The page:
|Reviews & Columns|
TV on DVD
Reviews by Studio
Collector Series DVDs
Easter Egg Database
DVD Talk Radio
The M.O.D. Squad
DVD Talk Forum
DVD Price Search|
Customer Service #'s
But by 1975 Castle had long-given up such films. He had produced Rosemary's Baby for Paramount Pictures but wasn't allowed to direct it. When the film proved an enormous hit, Roman Polanski rightly got most of the credit. The film's success did assure Castle a place at the studio until his untimely death in 1977 at the age of 63, but his last films were mostly disastrous. The very odd Shanks (1974), his last film as director, was a muddled horror-fantasy starring legendary mime Marcel Marceau. Bug (1975), one of countless "nature-gone-wild" films of that era, was more a return to familiar territory (the title creatures even look like little Tinglers), but it too breaks from genre conventions, and always in the wrong ways.
In a rural town in the American southwest, an earthquake unleashes a swarm of bugs, each about four centimeters long that resemble cockroaches with trilobite -like exoskeletons. The creatures are unusual to say the least. Like industrious Boy Scouts rubbing two sticks together, the bugs start fires with their little hind legs, and soon set about torching everything from cars to kitty cats to people.
As eccentric science professor James Parmiter (Bradford Dillman) investigates the menace, Metbaum (Richard Gilliland), a former student of Parmiter's, grapples with the loss of girlfriend Norma's (Jamie Smith Jackson) father and brother, killed when the bugs set their pickup ablaze.
Bug starts well enough, with a well-staged earthquake at a small church, in fact an imaginatively rigged set. But it's all downhill from there. Director Jeannot Szwarc, using a script by Castle and Thomas Page (adapted from Page's novel, The Hephaestus Plague), has no sense of pace. The picture could lose half its already short (99-minute) running time at no great loss. The first half is little more than a repetitious series of intended shock scenes. Ordinary citizens going about their business are unaware of the bugs scurrying around them; Charles Fox's overdone electronic music cues the bugs into action, and POOF -- someone's hair is on fire. Bug's second half takes a sharp turn into Weirdsville, with Parmiter inexplicably obsessed with cross-breeding the bugs with ordinary cockroaches, and the especially absurd outcome of these experiments. The last act, really the last 40 minutes or so, are unusually grueling and seem to go on forever. The payoff, such as it is, is thwarted by particularly inept special effects, matched in their crudeness only by the equally unconvincing stuntwork. Except for Dillman and Patty McCormick (as a friend of the Parmiters), the film has no name actors. (The IMDB lists Castle in the cast, but if he is in the film I didn't spot him). The entire picture couldn't have cost more than a million dollars.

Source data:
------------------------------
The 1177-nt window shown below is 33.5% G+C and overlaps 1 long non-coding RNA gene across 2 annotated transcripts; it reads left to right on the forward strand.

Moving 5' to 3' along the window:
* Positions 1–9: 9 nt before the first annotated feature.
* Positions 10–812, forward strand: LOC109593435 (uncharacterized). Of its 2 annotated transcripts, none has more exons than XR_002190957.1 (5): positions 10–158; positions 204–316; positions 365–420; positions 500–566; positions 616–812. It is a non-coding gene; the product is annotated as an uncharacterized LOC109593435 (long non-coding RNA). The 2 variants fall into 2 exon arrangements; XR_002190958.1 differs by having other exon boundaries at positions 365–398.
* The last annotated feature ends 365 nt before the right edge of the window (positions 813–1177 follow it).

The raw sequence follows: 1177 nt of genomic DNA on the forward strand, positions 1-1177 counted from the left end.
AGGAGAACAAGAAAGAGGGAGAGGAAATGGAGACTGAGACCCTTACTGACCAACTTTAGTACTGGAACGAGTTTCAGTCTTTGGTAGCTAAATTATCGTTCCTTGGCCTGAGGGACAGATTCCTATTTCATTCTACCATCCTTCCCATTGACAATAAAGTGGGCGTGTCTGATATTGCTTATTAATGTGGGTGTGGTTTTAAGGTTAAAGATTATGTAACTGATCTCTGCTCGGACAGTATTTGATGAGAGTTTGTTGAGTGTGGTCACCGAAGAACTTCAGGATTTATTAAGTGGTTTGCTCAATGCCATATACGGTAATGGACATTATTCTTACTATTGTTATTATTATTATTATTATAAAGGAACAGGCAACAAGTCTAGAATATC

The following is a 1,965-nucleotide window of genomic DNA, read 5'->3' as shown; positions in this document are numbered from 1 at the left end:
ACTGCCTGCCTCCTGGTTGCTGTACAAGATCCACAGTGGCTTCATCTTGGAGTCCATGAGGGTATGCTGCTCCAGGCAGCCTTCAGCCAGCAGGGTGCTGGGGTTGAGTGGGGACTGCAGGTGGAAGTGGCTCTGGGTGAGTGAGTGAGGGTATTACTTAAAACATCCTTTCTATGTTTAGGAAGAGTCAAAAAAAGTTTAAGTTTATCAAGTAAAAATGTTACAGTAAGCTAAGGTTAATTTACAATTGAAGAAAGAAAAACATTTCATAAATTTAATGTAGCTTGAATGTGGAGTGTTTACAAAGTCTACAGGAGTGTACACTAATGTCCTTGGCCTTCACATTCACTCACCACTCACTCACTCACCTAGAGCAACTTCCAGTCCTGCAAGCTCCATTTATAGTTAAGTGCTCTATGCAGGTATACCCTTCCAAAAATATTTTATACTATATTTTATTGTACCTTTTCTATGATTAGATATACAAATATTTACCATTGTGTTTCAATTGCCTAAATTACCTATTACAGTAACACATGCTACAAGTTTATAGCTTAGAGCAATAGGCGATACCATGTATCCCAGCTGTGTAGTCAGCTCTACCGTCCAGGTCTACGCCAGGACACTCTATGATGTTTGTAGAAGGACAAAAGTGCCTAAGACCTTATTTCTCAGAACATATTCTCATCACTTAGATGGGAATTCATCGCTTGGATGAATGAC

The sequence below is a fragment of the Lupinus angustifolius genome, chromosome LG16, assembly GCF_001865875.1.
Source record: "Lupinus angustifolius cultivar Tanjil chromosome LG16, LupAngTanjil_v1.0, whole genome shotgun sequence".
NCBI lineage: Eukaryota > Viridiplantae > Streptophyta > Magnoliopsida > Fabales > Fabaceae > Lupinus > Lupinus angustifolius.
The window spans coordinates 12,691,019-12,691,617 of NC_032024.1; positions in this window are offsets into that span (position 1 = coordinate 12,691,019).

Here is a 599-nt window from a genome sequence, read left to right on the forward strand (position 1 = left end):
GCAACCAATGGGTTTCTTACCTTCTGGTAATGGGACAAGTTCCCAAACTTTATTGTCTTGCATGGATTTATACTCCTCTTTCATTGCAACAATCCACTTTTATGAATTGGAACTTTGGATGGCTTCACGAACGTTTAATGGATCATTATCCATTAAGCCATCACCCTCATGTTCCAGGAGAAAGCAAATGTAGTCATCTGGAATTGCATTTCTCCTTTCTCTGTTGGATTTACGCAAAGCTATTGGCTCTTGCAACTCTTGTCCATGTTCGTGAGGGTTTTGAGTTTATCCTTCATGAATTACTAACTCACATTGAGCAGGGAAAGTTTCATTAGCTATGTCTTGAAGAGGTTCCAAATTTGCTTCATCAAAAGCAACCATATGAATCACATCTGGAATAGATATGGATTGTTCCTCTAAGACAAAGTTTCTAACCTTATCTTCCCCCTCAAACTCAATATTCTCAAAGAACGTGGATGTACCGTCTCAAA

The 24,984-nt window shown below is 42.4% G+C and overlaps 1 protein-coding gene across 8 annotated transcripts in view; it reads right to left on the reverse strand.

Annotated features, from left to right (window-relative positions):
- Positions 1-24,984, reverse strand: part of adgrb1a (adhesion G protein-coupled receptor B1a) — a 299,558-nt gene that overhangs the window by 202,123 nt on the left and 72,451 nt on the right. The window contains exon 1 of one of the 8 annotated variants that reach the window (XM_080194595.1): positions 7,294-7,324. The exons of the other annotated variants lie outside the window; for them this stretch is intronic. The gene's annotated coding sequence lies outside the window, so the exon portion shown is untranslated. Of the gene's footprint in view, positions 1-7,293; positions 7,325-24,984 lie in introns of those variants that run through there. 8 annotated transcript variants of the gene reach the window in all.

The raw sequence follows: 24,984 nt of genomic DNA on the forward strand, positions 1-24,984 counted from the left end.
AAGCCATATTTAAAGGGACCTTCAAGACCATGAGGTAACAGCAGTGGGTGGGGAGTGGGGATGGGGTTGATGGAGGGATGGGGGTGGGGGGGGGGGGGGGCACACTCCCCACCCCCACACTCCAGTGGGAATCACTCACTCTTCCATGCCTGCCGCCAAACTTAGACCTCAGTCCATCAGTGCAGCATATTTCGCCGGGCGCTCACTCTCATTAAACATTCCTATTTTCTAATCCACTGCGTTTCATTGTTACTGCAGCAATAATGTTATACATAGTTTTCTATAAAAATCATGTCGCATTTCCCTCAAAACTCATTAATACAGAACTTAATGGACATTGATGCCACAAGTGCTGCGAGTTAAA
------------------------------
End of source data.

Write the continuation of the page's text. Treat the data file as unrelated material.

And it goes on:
Beyond the already nutty premise that the title creatures shoot hot little sparks out of their butts, the picture is chockfull of clunker lines ("Dad, I was scared shitless!") and goofy ideas (Bradford Dillman cooing at a squirrel, trying to hypnotize it). In one scene, Parmiter has an epiphany opening a can of beer, later concluding, "[the bugs] got the bends!" Fox's score is supposed to be science fictiony but instead is merely tuneless and irritating. In one scene Dillman's character wakes up just as one ominous cue begins, as if to ask, "What is that noise?"
Video & Audio
Bug, filmed for 1.85:1 cropping, is presented in a 16:9 anamorphic transfer that is functional but utterly unexceptional. The image is a tad soft and grainy, suggesting an inter-negative rather than an inter-positive was used (the long defunct Movielab did the original lab work), though it's just as likely the result of '70s era film stock. The mono sound is equally bland and, in this budget release, the disc includes optional English subtitles but no foreign language audio or subtitle tracks at all. There are no Extra Features.
Although this disreputable sub-genre has produced a few better-than-you'd-expect exceptions (the pretty good Kingdom of the Spiders, for instance), producers like Castle and Bert I. Gordon primarily saw them as a cheap way to ride the wave of bigger movies like Jaws. (Somewhat surprisingly, Szwarc's next feature was Jaws 2.) Loyal William Castle fans will want to pick up Bug but others be warned.
Stuart Galbraith IV is a Los Angeles and Kyoto-based film historian whose work includes The Emperor and the Wolf -- The Lives and Films of Akira Kurosawa and Toshiro Mifune. His new book, Cinema Nippon will be published by Taschen in 2005.
|Release List||Reviews||Shop||Newsletter||Forum||DVD Giveaways||Blu-Ray||Advertise|